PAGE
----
Oakland Park, Florida

Day 564

     Stopped here to see cousins. Now that we are in warm weather we will start sightseeing at our next stop, an Indian reservation, (oh, and they have a casino). 

     One of the interesting things we did was have our truck and Sphinx weighed. This is needed as there are limits for safe driving on the axles and tires of each vehicle. 

     Prior to the weighing we made sure our truck and mobile home were as heavy as it will get within the next year. When we left home we restocked our supply of firewood we carry. I filled my main gas tank and 50 gallon auxiliary tank. Filled our fresh water tank, and did not empty our waste tanks, which were all full. 

     We were weighed by an organization called RV Safety. We met them at a Gulf Resort, where they weighed us with their portable scales that are placed under each tire of our 4 axles (2 on the truck and 2 on the Sphinx). 

     They first weigh the truck hooked up to the Sphinx, and then have us disconnect, and weigh the truck again. This tells them our “pin weight”, which is the weight the Sphinx places in the bed of the truck. Each wheel is weighed separately.

     The manufacturer lists the weight restrictions of each axle. In fact, if you look at the door jam of your car, you will see these weight restrictions. 

     All this data is placed in their computer, which calculates wether or not we are within the manufacturer’s specs. For example, the axles on the Sphinx are rated at 7,000 lbs. That is 3500 lbs. on each tire. We have 2 axles, 4 tires, so we can carry 14,000 lbs. Another 2,000 lbs. are exerted on the pin, where the Sphinx is hitched to the truck, for a total weight capacity of 16,000 lbs. The reason each wheel is weighed, rather than each axle as at truck weighing stations, is that the weight is not distributed evenly over the axle. The side of our mobile home that has the refrigerator, stove and entertainment center was 1,200 lbs. more than the side that has the dining room table and lazy-boys.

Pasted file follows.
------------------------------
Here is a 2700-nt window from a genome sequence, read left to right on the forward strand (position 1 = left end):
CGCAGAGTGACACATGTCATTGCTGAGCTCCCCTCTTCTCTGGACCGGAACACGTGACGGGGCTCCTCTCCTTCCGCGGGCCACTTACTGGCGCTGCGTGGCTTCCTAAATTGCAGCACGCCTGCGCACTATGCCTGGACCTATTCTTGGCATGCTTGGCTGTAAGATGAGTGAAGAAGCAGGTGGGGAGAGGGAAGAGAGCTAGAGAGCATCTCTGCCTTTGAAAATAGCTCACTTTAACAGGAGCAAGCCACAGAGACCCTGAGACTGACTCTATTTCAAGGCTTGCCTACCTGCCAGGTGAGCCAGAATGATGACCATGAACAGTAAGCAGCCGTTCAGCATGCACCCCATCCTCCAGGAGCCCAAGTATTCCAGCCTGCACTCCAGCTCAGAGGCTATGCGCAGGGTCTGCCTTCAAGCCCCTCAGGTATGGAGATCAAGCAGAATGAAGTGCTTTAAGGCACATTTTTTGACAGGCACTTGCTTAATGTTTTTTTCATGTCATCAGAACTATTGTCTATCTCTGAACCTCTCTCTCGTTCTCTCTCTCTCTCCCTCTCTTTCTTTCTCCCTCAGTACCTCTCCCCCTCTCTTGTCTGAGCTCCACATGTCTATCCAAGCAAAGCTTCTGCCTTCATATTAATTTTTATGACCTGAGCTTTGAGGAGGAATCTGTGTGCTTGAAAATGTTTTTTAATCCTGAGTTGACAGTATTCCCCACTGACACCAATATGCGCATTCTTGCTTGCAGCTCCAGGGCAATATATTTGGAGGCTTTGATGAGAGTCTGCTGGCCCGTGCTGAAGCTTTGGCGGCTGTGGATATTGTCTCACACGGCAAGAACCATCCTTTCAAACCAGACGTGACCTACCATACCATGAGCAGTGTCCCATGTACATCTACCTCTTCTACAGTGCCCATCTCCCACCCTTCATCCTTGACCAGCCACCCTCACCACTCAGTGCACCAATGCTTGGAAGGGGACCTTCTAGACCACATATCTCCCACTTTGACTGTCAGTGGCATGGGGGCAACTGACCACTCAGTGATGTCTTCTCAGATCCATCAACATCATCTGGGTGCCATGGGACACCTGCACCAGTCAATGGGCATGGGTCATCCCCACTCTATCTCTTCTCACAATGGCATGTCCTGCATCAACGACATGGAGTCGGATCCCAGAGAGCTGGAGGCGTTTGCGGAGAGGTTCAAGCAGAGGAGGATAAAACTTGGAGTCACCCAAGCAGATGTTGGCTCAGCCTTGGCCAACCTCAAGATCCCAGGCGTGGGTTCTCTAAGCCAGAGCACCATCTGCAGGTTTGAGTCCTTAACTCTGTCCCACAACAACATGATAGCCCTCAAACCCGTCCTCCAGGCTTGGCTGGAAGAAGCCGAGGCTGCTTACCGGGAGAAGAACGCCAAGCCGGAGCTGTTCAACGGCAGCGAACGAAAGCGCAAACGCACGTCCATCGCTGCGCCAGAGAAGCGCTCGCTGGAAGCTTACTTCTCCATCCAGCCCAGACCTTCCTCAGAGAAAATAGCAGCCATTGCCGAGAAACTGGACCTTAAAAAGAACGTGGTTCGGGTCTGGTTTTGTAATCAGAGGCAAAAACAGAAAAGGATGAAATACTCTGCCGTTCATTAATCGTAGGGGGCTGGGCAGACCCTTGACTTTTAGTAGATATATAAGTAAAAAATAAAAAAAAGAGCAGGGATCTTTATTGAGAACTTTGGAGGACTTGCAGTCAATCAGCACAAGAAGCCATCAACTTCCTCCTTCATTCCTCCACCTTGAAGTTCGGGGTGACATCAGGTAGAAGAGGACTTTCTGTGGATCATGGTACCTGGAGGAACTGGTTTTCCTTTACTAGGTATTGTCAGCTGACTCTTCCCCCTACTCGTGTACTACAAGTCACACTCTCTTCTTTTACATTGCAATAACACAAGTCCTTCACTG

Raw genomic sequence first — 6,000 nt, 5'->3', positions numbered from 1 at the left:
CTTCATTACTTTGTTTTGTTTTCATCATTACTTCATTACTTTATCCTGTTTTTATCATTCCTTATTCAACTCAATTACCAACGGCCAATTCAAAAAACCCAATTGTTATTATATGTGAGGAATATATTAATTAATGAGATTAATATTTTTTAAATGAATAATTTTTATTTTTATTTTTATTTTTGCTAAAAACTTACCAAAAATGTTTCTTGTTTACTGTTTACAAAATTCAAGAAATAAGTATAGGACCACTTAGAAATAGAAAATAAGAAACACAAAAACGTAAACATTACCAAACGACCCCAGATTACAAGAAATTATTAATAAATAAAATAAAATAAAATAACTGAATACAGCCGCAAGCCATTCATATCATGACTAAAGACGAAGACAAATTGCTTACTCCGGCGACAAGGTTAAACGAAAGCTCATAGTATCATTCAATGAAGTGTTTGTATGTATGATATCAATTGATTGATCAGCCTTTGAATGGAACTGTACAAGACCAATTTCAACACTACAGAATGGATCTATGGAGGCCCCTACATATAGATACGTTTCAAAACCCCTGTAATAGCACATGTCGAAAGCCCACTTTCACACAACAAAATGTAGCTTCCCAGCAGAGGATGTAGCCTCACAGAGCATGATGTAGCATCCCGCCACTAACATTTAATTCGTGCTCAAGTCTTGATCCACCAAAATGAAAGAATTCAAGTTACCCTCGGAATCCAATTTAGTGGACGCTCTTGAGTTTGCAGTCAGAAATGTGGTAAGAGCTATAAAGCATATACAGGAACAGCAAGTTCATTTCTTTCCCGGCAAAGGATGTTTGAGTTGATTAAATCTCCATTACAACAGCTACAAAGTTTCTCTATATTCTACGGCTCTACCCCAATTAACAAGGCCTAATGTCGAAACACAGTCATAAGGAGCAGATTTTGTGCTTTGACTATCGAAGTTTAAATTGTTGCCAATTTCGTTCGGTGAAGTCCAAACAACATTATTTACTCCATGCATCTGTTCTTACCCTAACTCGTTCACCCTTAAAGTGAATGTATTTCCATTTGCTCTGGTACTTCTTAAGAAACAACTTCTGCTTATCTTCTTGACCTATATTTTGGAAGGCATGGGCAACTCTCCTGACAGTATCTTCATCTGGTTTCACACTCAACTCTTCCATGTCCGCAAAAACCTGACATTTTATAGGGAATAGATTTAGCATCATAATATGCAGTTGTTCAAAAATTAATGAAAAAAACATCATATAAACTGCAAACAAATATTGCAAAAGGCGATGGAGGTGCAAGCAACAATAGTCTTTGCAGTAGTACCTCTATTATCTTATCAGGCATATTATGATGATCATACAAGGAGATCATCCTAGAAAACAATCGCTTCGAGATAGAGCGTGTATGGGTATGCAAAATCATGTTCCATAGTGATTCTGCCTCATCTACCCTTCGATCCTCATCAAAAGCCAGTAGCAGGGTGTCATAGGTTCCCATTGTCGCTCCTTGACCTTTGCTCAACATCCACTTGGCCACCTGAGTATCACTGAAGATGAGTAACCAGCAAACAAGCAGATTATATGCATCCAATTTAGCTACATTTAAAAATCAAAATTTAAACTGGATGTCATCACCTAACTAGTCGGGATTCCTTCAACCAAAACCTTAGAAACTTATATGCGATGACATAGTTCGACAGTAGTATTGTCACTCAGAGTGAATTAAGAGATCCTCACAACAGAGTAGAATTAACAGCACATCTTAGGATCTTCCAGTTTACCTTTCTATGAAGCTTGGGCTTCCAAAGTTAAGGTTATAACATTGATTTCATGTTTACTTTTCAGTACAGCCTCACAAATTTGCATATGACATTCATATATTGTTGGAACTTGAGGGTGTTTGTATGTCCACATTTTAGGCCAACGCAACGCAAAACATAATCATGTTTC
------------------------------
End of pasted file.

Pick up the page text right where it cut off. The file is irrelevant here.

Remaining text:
Fully loaded, like we were, we were within all the manufactures’ specifications.  However, if Barbara decides to buy trinkets and stuff, then she has to poop that much less. 

Technical Stuff:

Titusville, Florida to Oakland Park, Florida 195.1 miles

4 hours 34 minutes

9.3 MPG

Diesel: $2.90

5 thoughts on “Oakland Park, Florida

      1. You guys have some weight going. A fully loaded legal tractor trailer has a max weight of 80,000 pounds. Your entire rig is a 1/3 of that. I take it you have the 6.7 L Cummins? Being a Dodge guy, if I recall, that beast has 900 pounds of torque and tows 30,000 pounds. So you have plenty of room for Barbara purchases. 🙂

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